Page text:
Isabelle de Piaget is determined to elude her overprotective family by means of a hasty escape to France. But instead of making a surprise visit to her brother there, she winds up shipwrecked on the French coast with no memory of who she is or how she came to awaken in the dark and forbidding castle of an equally brooding lord.
Gervase de Seger rescues--very reluctantly--the bedraggled urchin he finds on the road and puts her to work where he can ignore her. Unfortunately, he soon realizes that her brother is an intimidating lord who is going to be absolutely furious when he learns that his beloved sister has been laboring as a scullery maid. Yet Isabelle may be the one who holds the key to solving Gervase's most pressing problem: that someone has been trying to finish the task of separating him from his title and his lands.
Finding the truth propels Gervase and Isabelle from the buried secrets of half-ruined keeps to the glittering French court, and to the realization that love can blossom in the most perilous circumstances--and in the most unexpected places of the heart . . .
Isabelle is the youngest daughter of powerful Rhys de Piaget. She is tired of being overshadowed by her siblings and especially tired of being courted as "the other one" when suitors come looking for her sister, only to find her already married. She is intelligent and independent. She receives a letter threatening her family if she doesn't go alone to her grandmother's convent in France. Isabelle manages to elude her overprotective family, dressed as a boy but ends up shipwrecked and without her memory on the coast of France. She is rescued by Gervase, who doesn't initially realize she's a girl and is put to work as a servant.
Gervase is the Lord of Monsaert, oldest son of the family with six younger half-brothers. He left home to travel the tournament circuit because he didn't get on with his stepmother where he made a name for himself with frequent successes. Gervase has a reputation as arrogant, beast-like, and a seducer of women. He returned home after his father's death to take over the estate. His stepmother abandoned her sons for court, leaving Gervase responsible. He is currently recovering, not very well, from an attack where his home was set afire, and he was shot in the leg. Gervase wonders if he will ever recover enough to defend his home and family properly which has made him extremely irritable and hard to get along with. He is not thrilled with having to rescue a ragamuffin servant boy, but can't leave him to die.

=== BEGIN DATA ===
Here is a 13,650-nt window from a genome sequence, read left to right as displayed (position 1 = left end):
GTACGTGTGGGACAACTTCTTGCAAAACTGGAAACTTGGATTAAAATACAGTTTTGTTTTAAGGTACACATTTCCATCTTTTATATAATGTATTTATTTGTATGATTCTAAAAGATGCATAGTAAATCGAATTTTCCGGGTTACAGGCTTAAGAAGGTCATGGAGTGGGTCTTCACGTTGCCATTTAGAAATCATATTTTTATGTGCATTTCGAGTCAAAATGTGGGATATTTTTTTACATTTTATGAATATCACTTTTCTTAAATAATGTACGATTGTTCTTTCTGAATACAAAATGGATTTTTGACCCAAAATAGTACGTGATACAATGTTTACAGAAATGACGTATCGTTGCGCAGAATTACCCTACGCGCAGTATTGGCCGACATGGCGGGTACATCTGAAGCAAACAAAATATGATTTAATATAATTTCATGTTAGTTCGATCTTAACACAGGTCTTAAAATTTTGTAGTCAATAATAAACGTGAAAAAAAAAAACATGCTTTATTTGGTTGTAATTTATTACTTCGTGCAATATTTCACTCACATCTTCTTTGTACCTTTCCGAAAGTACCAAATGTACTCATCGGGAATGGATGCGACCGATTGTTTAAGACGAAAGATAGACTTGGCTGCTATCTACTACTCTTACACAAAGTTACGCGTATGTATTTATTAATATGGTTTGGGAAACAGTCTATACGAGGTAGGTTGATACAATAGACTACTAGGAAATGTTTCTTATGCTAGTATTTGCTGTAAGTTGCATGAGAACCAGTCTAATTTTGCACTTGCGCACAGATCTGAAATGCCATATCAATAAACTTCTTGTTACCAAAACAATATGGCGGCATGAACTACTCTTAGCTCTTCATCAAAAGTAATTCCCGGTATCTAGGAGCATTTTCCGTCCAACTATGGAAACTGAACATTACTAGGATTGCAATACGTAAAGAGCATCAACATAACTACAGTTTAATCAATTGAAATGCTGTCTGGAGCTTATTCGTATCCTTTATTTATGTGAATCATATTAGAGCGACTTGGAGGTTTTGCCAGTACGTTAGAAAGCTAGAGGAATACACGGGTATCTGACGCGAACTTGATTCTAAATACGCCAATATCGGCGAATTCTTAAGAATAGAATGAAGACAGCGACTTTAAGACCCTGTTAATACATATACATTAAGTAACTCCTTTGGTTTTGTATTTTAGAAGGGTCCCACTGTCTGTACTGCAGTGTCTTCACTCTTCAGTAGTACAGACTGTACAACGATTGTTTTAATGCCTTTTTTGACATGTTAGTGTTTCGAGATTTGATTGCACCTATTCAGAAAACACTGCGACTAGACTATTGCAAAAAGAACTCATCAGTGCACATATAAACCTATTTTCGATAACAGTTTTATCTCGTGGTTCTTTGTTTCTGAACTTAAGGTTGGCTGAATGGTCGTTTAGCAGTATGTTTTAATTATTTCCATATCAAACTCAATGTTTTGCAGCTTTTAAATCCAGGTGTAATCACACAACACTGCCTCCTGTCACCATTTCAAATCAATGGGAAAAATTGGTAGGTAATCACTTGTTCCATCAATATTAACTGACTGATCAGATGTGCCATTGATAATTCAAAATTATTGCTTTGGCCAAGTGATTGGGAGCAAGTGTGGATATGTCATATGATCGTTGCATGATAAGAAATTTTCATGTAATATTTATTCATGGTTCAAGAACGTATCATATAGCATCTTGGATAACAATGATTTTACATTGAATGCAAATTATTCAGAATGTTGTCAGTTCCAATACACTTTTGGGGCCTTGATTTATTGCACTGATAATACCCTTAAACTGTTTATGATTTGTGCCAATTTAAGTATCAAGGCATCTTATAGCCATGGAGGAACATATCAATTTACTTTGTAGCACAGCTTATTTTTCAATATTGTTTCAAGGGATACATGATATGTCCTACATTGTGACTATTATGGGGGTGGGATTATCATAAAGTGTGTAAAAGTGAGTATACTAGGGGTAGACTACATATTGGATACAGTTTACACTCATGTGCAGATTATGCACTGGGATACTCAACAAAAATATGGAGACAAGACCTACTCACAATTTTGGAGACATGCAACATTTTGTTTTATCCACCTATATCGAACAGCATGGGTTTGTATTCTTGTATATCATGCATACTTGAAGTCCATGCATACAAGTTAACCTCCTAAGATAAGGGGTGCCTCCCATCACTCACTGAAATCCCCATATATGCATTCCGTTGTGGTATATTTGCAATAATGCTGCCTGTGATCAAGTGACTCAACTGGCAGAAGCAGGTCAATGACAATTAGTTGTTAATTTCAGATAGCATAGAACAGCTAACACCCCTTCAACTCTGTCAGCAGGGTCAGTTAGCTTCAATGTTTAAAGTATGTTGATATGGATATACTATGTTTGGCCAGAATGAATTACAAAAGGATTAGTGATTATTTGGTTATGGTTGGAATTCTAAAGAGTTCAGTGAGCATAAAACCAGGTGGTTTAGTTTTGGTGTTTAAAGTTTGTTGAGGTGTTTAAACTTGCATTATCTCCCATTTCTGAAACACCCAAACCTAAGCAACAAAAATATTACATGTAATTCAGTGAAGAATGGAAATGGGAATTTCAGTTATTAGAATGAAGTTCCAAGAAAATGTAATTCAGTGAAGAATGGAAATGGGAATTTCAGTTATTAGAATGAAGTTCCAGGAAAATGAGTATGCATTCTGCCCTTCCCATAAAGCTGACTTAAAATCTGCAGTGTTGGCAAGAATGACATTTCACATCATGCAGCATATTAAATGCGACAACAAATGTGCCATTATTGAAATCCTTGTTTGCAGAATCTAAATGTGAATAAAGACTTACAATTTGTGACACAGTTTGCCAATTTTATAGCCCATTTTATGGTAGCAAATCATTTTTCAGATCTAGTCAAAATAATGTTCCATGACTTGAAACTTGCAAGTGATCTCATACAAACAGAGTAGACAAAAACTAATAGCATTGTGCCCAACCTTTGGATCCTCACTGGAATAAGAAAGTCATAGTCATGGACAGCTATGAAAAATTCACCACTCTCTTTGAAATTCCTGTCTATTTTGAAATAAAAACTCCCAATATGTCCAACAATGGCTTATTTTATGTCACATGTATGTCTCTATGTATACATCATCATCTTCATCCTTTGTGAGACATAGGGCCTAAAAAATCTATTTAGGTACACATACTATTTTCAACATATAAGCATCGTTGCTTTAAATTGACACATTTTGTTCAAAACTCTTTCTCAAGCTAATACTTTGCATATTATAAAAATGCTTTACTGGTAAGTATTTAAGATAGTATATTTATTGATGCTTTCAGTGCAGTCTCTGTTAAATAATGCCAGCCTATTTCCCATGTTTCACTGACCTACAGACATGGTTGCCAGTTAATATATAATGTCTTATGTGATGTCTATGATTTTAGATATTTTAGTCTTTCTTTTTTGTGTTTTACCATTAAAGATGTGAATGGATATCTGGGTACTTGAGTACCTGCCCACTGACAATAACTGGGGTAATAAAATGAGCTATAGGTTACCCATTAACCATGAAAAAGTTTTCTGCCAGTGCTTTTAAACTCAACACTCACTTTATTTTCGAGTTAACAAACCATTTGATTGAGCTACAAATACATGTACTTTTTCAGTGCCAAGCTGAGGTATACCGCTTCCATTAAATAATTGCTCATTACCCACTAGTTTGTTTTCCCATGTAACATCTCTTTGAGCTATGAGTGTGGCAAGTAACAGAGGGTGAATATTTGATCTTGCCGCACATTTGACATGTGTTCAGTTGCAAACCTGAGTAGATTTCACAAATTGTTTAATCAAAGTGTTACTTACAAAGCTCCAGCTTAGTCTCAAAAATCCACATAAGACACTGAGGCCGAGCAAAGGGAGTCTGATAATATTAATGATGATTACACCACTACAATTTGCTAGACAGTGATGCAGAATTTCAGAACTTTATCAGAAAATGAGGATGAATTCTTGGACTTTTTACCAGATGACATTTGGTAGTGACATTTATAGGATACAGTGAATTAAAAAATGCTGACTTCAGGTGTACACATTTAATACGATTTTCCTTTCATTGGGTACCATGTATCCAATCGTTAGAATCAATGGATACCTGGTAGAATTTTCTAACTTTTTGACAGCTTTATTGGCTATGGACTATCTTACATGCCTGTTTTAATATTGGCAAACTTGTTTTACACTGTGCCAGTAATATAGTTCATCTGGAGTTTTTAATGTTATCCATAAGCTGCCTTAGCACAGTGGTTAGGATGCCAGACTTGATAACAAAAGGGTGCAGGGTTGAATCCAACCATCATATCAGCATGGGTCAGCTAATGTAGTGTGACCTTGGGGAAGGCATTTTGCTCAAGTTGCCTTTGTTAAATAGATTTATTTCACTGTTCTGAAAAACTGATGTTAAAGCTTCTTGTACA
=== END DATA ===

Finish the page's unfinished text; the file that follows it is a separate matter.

Isabelle keeps quiet about who she is once her memory begins to return. She doesn't remember why she was traveling alone and disguised but does finally remember her identity. She is cautious about revealing who she is because of stories she has heard about Gervase from her brothers. Isabelle fails utterly, and hilariously, at being a servant, but makes a place for herself helping with Gervase's brothers. She also pushes Gervase into accepting her help with his healing. I loved seeing Gervase finally figure out that she isn't a boy and also slowly realize that she is no servant either. He fights hard against the knowledge of exactly who she is, especially considering his growing feelings for her. I loved his feelings of doom when he considers what her father and brothers will do to him when they realize how he first treated her.
I enjoyed the development of the relationship between Isabelle and Gervase. She is nothing like any woman he has known and turns his world upside down. I really loved seeing her stand up to his grumpy self and coerce him into doing what she wanted. I loved the chess games and other attempts to part him from some money. I also loved that she saw past his reputation - believed the warrior one, not the womanizing one - to the honorable and caring man that he is. It was terrific that Gervase saw Isabelle for the amazing woman she was. Just the fact that he sees her knows her name, puts him far above any of the suitors that she has had. He is also protective without the smothering she felt at home.
As the danger looms and Gervase receives another threat, his honor demands that he take Isabelle to safety. The arrival at Beauvois was everything I expected it to be, with Nic's relief that she was safe and his attitude toward Gervase. Nic went a bit overboard with his reaction, and I loved Gervase's response. I ached for both Isabelle and Gervase as he left her there. I did like that neither gives up on being together, each pursuing their goals in their own way. The arrival of Miles enables Isabelle to find out what had sent her to France to start with and sets her back on her path. This time she asks for help and also manages a stop at Monsaert to avoid a "storm." I loved the dynamics among the various males at this point. The mystery picks up quickly as the group travels to the abbey and then to court. The final confrontation was intense with revelations of motivation and opportunity. There were some surprises and some confirmations of suspicions before the bad guy met his end. I loved Isabelle's part in protecting her man. All that is left now is for Gervase to win his lady. As always, the men's need to nearly kill each other to prove their worth is frustrating and amusing to the women involved. I hope to see Miles get his own story soon.